_ All of the code is also on github: _ link

Inspiration

In the current political climate and the widespread issue of fake news on social media, we found it imperative for this problem to be solved. There needs to be quick, reliable flagging of potentially malicious posts that try to deceive other social-media users. By flagging the posts early using machine learning without the input of other users, as is the current system on Facebook, the algorithm produces faster results. This was the inspirational idea for us to pursue the fake news challenge.

What it does

Fakebook uses advanced linear-regression machine learning algorithms to directly flag users and posts that are used to spread deceiving information. The process used in the demo is relatively simple, in that we upload a facebook user account to a custom web app, and the web app pushes the data crawled from the account using the facebook api to the machine learning algorithm. This algorithm in turn produces a percent accuracy and determines whether to flag the post as malicious or not. In the future, if facebook uses this idea we hope they use more data to improve the learning model, which currently has an accuracy rate of about 93.4%. The model uses the status id, message, number of comments, number of shares, likes, loves, reactions, comments and the polarity of the comments as inputs for the model, and focuses on flagging a specific user as opposed to a post at first. Once the user is flagged, the individual posts are checked based on the algorithm and are flagged if appropriate.

How we built it

To build this machine learning system, we used the scikit learning library to create a linear regression model for determining the result given specific data. For training the model, we used a web-crawler based on facebook's graph api to aggregate posts between specific dates, and all of the likes and comments and reactions as appropriate. We had over 200 data inputs to feed in the model, and therefore over 1000 data points. We also used BuzzFeed's open source facebook fake or real data for labeling the posts, using this data to train the model as well.

Challenges we ran into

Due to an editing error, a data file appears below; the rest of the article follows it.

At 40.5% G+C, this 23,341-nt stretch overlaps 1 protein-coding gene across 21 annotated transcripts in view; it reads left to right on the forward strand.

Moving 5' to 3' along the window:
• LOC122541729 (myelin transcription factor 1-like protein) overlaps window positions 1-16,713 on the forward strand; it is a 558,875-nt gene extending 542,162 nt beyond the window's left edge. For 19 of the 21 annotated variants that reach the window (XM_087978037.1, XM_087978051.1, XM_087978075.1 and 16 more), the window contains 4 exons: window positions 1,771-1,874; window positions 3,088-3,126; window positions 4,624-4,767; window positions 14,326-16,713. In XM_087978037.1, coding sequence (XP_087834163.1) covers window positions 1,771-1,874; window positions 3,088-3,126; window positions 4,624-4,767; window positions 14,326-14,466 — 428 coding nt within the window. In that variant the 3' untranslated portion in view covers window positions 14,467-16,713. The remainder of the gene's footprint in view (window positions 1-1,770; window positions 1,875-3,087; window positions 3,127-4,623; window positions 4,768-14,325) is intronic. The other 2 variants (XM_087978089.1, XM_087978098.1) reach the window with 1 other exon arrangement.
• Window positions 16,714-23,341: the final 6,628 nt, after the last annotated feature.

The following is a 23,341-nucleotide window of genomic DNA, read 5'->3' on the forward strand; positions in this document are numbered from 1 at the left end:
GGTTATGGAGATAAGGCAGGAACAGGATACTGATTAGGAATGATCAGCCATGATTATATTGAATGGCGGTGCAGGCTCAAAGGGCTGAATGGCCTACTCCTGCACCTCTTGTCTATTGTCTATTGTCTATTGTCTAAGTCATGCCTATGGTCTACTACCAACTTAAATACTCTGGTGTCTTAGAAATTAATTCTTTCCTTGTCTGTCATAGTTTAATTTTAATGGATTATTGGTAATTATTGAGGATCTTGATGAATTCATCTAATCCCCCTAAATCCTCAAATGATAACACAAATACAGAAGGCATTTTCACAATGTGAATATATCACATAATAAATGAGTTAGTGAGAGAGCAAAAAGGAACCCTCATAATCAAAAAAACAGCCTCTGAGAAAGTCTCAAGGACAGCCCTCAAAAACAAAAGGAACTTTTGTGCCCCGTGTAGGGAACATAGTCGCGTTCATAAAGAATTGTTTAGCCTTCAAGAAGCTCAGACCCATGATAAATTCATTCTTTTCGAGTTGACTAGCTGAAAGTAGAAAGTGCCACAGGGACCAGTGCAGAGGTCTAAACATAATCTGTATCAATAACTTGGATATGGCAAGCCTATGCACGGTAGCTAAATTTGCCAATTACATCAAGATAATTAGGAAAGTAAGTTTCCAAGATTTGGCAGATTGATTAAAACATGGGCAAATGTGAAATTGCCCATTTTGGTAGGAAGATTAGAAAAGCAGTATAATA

We ran into a lot of challenges with aggregating the data and actually creating the machine learning algorithm. There were so many errors, and sometimes it worked and other times it just refused. However, with perserverence we were able to debug most of the problems and create a working prototype. However, given more time the web crawler and algorithm for machine learning, in addition to the web app, will be flawless.

Accomplishments that we're proud of

We are proud that the success rate for the ml algorithm is so high, thanks to the carefully chosen parameters for the model and good data that we collected. By creating the model this carefully, the results that we get are impressive, especially because we chose a linear regression model in scikit-learn, which is optimized for text-based models.

What we learned

Originally none of us had any experience using machine learning or web crawling, but by the end of these 36 hours, we are confident enough to say we did it. We are not experts by any means in ml or aggregating good data, but our preliminary results are fairly impressive. We also learned to use many apis, including the facebook api and beautiful-soup, both of which are fairly advanced and capable tools for future projects.

What's next for Fakebook

Fakebook hopes that the technology pioneered today will be implemented in one form or another to combat fake news on a multitude of social networks. Deceiving posts are a large problem in today's society, as people struggle to discern what is real and what has an agenda. Furthermore we acknowledge that what we accomplished this weekend is amazing but it is just one small step in combating a larger issue in social platforms, in preventing hate-speech and promoting healthy discourse. Maybe in the near future Fakebook can work with Facebook or another social network to improve their algorithms for detecting fake news.

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